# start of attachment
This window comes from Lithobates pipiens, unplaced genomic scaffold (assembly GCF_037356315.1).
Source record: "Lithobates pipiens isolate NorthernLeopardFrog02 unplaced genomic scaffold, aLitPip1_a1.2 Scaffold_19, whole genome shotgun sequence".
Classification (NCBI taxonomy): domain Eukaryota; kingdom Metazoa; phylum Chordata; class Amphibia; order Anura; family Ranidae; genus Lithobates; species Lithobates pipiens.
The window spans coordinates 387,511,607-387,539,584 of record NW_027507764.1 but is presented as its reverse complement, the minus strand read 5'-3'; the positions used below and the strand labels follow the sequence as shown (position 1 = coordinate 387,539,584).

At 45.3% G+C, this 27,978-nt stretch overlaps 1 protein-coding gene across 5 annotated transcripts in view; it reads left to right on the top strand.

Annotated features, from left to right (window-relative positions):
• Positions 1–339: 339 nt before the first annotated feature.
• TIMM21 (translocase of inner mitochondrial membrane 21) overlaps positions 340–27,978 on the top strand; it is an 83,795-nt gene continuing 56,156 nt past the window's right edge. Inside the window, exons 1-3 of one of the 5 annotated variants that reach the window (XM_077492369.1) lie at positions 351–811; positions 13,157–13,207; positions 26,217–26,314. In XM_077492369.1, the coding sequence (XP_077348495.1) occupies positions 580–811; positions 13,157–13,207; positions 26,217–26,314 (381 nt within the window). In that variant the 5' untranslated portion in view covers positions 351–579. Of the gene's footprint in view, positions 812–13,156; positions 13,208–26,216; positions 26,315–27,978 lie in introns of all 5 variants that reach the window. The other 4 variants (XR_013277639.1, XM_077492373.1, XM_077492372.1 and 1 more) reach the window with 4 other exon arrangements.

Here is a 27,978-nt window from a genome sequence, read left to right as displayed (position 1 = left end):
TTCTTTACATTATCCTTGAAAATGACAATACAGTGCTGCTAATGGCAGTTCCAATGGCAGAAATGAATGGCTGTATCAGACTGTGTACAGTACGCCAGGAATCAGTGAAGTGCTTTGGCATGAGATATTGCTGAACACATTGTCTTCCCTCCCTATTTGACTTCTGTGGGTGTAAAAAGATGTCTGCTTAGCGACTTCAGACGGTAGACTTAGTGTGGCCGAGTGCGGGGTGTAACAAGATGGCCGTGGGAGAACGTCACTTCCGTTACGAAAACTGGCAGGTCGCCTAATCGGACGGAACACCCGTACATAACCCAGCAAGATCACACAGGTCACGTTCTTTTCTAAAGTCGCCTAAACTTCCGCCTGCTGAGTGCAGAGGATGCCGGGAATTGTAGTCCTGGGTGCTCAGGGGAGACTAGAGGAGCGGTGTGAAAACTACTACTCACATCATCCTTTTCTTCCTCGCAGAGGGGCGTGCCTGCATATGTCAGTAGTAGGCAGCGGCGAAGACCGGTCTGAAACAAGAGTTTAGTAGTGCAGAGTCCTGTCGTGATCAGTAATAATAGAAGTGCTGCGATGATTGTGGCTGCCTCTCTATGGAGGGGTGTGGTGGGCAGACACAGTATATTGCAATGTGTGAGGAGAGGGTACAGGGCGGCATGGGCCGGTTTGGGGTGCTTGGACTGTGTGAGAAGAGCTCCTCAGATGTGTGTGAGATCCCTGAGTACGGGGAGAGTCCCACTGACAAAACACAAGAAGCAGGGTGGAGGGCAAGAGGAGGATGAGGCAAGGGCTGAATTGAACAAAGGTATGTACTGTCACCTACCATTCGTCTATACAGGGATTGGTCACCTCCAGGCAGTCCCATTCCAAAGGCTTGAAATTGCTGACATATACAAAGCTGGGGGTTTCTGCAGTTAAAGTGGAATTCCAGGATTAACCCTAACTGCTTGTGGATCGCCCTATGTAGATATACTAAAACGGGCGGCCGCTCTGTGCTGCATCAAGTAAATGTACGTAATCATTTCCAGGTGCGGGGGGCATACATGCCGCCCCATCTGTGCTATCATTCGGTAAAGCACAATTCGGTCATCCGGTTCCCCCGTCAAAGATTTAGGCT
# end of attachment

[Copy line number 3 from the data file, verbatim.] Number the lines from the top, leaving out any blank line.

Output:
Classification (NCBI taxonomy): domain Eukaryota; kingdom Metazoa; phylum Chordata; class Amphibia; order Anura; family Ranidae; genus Lithobates; species Lithobates pipiens.